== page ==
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What is Marketing? Marketing in a Changing World

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Presentation on theme: "What is Marketing? Marketing in a Changing World"— Presentation transcript:

1 What is Marketing? Marketing in a Changing World
Chapter 1

2 Marketing Defined A social and managerial process whereby individuals and groups obtain what they need and want through creating and exchanging products and values with others

3 Needs, Wants, Demands Need—states of felt deprivation
Physical—food, clothing, shelter, safety Social—belonging and affection Individual—knowledge and self-expression Part of the human make-up Want—the form taken by a human need as shaped by culture and individual personality Need food, want a hamburger Need transportation, want a cool car unlimited Demand—human wants that are backed by buying power

4 Products, Services, and Experiences
Product—anything that can be offered to a market to satisfy a need or want Includes: Service—activities or benefits offered for sale that are essentially intangible and do not result in ownership of anything Experiences—travel, destinations, websites Ideas, information, organizations, people More than just the physical property of a good Brand’s meaning to a customer Benefits to customer—providing a solution to a need

5 Value, Satisfaction, and Quality
Customer Value—the difference between the values the customer gains from owning and using a product and the costs of obtaining the product Often customers act on perceived value—not objective or accurate information Companies work to change value perceptions

6 Value, Satisfaction, and Quality
Customer Satisfaction—the extent to which a product’s perceived performance in delivering value matches a buyer’s expectations If a product falls short of customer expectations, the buyer is dissatisfied If performance matches expectations, the buyer is satisfied If performance exceeds expectations, the buyer is delighted Based on past buying experiences, opinions of friends, and marketer and competitor information a promises

7 Value, Satisfaction, and Quality
Quality—”freedom from defects”—satisfying stated or implied customer needs Closely linked to customer value and satisfaction Total Quality Management—all company employees are involved in constantly improving quality of products, services, and business processes Customers will not tolerate average quality Should be a top priority

8 Exchange, Transaction, and Relationships
Exchange—the act of obtaining a desired object from someone by offering something in return Transaction—a trade between two parties that involves at least 2 things of value, agreed upon conditions, a time of agreement, and a place of agreement Monetary Barter

9 Exchange, Transaction, and Relationships
Relationship Marketing—building long term relationships with valued customers, distributors, dealers, and suppliers—80% of business comes from 20% of customers Builds strong economic and social connections by promising and delivering high quality products, good service, and fair prices Creates marketing network oriented for the long-term Creates social benefits by personalizing products and services to meet customer needs and wants Creates structural ties with special equipment or computer links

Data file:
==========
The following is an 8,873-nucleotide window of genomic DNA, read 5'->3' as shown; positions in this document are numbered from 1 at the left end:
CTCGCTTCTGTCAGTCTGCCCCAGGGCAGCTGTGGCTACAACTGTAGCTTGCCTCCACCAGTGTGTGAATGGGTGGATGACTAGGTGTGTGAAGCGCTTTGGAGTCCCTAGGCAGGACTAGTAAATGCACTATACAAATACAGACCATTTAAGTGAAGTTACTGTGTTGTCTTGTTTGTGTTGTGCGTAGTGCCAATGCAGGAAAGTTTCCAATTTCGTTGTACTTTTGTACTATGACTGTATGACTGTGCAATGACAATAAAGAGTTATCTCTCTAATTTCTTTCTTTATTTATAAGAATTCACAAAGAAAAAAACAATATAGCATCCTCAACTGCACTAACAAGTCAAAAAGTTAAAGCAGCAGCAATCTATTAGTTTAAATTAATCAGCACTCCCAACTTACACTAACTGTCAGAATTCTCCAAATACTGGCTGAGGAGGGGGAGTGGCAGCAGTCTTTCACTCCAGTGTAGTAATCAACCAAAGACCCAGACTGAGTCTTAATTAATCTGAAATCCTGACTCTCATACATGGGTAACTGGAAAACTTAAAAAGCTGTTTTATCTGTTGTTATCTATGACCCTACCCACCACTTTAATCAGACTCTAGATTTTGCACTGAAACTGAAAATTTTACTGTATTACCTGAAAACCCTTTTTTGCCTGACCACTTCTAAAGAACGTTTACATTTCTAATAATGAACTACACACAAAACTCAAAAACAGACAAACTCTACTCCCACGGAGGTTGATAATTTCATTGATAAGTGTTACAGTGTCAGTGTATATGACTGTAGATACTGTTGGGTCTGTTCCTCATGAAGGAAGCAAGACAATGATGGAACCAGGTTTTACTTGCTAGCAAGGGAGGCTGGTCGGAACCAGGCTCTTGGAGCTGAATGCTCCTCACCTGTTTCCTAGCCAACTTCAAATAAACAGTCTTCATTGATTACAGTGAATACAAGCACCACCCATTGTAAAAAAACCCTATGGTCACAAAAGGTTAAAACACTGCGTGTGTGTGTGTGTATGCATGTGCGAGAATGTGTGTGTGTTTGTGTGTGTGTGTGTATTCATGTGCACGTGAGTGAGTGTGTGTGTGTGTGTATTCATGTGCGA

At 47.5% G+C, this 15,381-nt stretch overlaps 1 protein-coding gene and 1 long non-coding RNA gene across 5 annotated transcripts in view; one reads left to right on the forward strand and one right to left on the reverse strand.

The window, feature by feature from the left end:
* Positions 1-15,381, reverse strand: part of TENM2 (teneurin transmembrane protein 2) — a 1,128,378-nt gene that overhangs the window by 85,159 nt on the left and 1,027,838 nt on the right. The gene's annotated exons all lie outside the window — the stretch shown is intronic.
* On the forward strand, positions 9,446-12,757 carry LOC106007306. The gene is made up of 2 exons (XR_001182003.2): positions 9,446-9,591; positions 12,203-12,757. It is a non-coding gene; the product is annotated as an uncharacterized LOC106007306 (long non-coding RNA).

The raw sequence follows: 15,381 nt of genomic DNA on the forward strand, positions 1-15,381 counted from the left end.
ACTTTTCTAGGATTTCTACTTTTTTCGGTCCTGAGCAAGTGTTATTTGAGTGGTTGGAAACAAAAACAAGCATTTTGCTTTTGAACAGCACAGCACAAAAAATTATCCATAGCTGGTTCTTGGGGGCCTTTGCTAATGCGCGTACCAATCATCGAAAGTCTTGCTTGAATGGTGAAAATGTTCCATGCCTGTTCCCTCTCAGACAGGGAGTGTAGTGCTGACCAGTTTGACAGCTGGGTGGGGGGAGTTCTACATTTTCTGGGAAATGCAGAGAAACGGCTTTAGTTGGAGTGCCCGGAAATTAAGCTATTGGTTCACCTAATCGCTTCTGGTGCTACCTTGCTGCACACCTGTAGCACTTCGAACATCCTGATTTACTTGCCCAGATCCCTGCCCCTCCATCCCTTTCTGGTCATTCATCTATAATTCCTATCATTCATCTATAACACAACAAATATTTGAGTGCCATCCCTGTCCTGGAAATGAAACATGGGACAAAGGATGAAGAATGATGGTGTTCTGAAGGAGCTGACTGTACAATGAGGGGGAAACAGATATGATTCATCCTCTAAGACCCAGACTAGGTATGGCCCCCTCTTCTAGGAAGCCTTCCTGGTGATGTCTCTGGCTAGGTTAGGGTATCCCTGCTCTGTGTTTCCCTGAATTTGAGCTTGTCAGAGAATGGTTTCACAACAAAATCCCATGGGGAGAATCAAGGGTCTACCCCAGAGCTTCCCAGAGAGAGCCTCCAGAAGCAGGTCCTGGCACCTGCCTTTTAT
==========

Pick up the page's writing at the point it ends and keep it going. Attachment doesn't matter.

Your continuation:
10 Markets Market—the set of all actual and potential buyers of a product or service Share a particular need or want Size depends on the number of people who exhibit the need, have resources to exchange, and are willing to offer the resources in exchange for what they want

11 Resource Markets—raw materials, labor, money
Market Economy Government Resource Markets—raw materials, labor, money Producers Goods and services Intermediaries Consumers Income Labor

12 Resource Markets—raw materials, labor, money
Government Market Government Taxes Public Services— schools, law enforcement, highway maintenance Intermediaries Producers Consumers

13 Marketing Managing markets to bring about exchanges and relationships for the purpose of creating value and satisfying needs and wants Activities: Product development Research Communication Distribution Pricing Service

14 Marketing Management The analysis, planning, implementation, and control of programs designed to create, build, and maintain beneficial exchanges with target market buyers for the purpose of achieving organizational objectives Demand Management Organization has a desired level of demand for its product At any point in time there might be not enough demand, no demand, adequate demand, irregular demand, or too much demand for a product Concerned with finding and increasing demand and/or changing and reducing demand Demarketing—reducing demand temporarily or permanently

15 Building Profitable Customer Relationships
Managing demand means managing customers Demand comes from two places: New customers Repeat customers New marketing realities: Changing demographics Slow-growth economy More sophisticated competitors Overcapacity Fewer new customers to go around

16 Building Profitable Customer Relationships
Costs of attracting new customers is rising Losing a customer means: Losing a single sale Losing a lifetime worth of purchases and referrals Customer lifetime value—how much a customer is worth for a lifetime of purchases: Taco Bell--$12,000 Lexus--$600,000

17 Marketing Management Practices